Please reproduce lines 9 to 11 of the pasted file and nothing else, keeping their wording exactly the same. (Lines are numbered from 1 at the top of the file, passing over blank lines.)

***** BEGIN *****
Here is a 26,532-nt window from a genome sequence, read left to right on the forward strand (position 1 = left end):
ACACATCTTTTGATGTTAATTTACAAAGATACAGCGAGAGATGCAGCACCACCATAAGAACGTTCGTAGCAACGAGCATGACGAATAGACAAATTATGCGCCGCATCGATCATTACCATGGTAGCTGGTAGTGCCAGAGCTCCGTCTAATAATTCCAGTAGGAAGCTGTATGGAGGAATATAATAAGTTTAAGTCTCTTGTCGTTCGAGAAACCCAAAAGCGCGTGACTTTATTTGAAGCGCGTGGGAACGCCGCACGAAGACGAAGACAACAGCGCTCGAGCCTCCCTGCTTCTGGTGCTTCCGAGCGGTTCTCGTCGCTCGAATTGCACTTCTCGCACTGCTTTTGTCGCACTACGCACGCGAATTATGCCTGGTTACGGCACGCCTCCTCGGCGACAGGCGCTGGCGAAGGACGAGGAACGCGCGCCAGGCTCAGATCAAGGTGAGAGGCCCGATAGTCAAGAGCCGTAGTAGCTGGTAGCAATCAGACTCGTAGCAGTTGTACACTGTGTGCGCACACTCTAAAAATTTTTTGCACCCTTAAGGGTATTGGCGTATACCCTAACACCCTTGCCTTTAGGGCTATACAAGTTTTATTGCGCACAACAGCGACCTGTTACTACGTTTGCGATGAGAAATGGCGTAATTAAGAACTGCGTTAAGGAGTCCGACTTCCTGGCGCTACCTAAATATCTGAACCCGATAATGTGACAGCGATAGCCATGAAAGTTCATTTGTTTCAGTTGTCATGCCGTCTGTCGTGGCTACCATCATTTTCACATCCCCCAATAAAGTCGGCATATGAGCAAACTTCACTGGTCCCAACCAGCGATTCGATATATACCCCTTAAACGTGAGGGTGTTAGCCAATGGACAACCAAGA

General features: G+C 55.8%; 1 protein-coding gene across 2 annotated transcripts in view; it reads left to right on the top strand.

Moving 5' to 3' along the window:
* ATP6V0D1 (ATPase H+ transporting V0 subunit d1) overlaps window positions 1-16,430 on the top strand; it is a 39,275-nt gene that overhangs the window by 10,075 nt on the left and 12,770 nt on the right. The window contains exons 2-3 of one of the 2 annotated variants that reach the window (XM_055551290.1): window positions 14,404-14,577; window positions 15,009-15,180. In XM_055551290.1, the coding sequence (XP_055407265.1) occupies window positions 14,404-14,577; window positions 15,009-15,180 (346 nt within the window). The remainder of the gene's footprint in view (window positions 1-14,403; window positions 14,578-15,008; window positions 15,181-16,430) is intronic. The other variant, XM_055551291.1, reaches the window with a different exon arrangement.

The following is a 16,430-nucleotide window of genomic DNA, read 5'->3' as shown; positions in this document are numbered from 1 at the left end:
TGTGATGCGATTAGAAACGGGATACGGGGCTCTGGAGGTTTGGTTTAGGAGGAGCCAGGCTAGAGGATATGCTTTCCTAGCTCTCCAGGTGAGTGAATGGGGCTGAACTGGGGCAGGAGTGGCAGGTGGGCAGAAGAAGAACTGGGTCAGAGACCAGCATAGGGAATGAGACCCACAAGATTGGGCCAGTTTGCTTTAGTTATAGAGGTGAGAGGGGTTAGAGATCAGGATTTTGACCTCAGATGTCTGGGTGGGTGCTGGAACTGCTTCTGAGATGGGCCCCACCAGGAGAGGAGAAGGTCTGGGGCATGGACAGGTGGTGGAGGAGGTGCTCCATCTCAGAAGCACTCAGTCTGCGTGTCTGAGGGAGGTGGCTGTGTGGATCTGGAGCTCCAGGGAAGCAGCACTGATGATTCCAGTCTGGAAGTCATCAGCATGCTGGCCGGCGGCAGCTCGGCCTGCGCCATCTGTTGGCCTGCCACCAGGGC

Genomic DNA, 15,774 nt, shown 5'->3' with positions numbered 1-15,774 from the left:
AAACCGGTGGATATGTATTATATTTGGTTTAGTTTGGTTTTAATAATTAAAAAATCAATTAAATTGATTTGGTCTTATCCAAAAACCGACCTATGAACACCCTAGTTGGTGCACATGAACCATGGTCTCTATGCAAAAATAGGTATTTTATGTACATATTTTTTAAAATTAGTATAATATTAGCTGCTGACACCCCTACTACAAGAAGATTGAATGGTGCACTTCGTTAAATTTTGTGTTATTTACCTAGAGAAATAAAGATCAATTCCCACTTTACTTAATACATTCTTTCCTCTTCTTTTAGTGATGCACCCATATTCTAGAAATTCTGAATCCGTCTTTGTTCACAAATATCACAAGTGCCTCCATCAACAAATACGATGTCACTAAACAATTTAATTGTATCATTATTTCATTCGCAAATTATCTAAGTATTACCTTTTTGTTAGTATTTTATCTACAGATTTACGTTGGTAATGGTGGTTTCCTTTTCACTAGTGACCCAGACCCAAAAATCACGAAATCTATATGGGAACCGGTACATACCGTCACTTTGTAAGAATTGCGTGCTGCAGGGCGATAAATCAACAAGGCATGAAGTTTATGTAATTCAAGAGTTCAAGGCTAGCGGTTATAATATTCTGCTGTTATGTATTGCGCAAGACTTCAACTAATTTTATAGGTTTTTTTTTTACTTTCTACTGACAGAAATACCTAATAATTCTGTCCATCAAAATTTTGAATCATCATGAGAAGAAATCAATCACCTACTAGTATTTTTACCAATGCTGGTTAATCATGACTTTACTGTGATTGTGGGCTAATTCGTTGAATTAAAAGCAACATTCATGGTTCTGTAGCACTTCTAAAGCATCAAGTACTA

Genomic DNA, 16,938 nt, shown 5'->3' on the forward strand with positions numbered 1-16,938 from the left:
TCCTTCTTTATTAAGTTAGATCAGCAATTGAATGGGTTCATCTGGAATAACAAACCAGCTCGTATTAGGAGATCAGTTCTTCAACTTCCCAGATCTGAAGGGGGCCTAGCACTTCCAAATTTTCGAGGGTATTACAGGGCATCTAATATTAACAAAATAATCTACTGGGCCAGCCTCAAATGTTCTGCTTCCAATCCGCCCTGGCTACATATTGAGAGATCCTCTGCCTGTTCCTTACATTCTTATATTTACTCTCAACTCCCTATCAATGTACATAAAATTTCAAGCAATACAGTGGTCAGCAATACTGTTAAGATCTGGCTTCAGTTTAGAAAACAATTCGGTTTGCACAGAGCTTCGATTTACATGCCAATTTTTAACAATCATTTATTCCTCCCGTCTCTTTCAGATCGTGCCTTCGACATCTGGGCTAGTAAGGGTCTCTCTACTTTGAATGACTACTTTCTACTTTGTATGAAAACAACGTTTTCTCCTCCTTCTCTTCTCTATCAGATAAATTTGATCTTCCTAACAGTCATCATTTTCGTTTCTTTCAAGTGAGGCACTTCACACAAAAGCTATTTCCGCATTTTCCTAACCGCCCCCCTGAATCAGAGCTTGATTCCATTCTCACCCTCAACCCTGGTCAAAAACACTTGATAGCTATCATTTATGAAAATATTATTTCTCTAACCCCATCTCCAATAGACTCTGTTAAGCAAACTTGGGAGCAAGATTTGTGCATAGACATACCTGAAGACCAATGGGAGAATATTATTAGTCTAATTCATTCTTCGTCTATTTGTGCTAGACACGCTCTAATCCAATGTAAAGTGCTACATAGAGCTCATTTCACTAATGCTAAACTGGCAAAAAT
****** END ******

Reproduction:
AAACCGGTGGATATGTATTATATTTGGTTTAGTTTGGTTTTAATAATTAAAAAATCAATTAAATTGATTTGGTCTTATCCAAAAACCGACCTATGAACACCCTAGTTGGTGCACATGAACCATGGTCTCTATGCAAAAATAGGTATTTTATGTACATATTTTTTAAAATTAGTATAATATTAGCTGCTGACACCCCTACTACAAGAAGATTGAATGGTGCACTTCGTTAAATTTTGTGTTATTTACCTAGAGAAATAAAGATCAATTCCCACTTTACTTAATACATTCTTTCCTCTTCTTTTAGTGATGCACCCATATTCTAGAAATTCTGAATCCGTCTTTGTTCACAAATATCACAAGTGCCTCCATCAACAAATACGATGTCACTAAACAATTTAATTGTATCATTATTTCATTCGCAAATTATCTAAGTATTACCTTTTTGTTAGTATTTTATCTACAGATTTACGTTGGTAATGGTGGTTTCCTTTTCACTAGTGACCCAGACCCAAAAATCACGAAATCTATATGGGAACCGGTACATACCGTCACTTTGTAAGAATTGCGTGCTGCAGGGCGATAAATCAACAAGGCATGAAGTTTATGTAATTCAAGAGTTCAAGGCTAGCGGTTATAATATTCTGCTGTTATGTATTGCGCAAGACTTCAACTAATTTTATAGGTTTTTTTTTTACTTTCTACTGACAGAAATACCTAATAATTCTGTCCATCAAAATTTTGAATCATCATGAGAAGAAATCAATCACCTACTAGTATTTTTACCAATGCTGGTTAATCATGACTTTACTGTGATTGTGGGCTAATTCGTTGAATTAAAAGCAACATTCATGGTTCTGTAGCACTTCTAAAGCATCAAGTACTA

Genomic DNA, 16,938 nt, shown 5'->3' on the forward strand with positions numbered 1-16,938 from the left:
TCCTTCTTTATTAAGTTAGATCAGCAATTGAATGGGTTCATCTGGAATAACAAACCAGCTCGTATTAGGAGATCAGTTCTTCAACTTCCCAGATCTGAAGGGGGCCTAGCACTTCCAAATTTTCGAGGGTATTACAGGGCATCTAATATTAACAAAATAATCTACTGGGCCAGCCTCAAATGTTCTGCTTCCAATCCGCCCTGGCTACATATTGAGAGATCCTCTGCCTGTTCCTTACATTCTTATATTTACTCTCAACTCCCTATCAATGTACATAAAATTTCAAGCAATACAGTGGTCAGCAATACTGTTAAGATCTGGCTTCAGTTTAGAAAACAATTCGGTTTGCACAGAGCTTCGATTTACATGCCAATTTTTAACAATCATTTATTCCTCCCGTCTCTTTCAGATCGTGCCTTCGACATCTGGGCTAGTAAGGGTCTCTCTACTTTGAATGACTACTTTCTACTTTGTATGAAAACAACGTTTTCTCCTCCTTCTCTTCTCTATCAGATAAATTTGATCTTCCTAACAGTCATCATTTTCGTTTCTTTCAAGTGAGGCACTTCACACAAAAGCTATTTCCGCATTTTCCTAACCGCCCCCCTGAATCAGAGCTTGATTCCATTCTCACCCTCAACCCTGGTCAAAAACACTTGATAGCTATCATTTATGAAAATATTATTTCTCTAACCCCATCTCCAATAGACTCTGTTAAGCAAACTTGGGAGCAAGATTTGTGCATAGACATACCTGAAGACCAATGGGAGAATATTATTAGTCTAATTCATTCTTCGTCTATTTGTGCTAGACACGCTCTAATCCAATGTAAAGTGCTACATAGAGCTCATTTCACTAATGCTAAACTGGCAAAAAT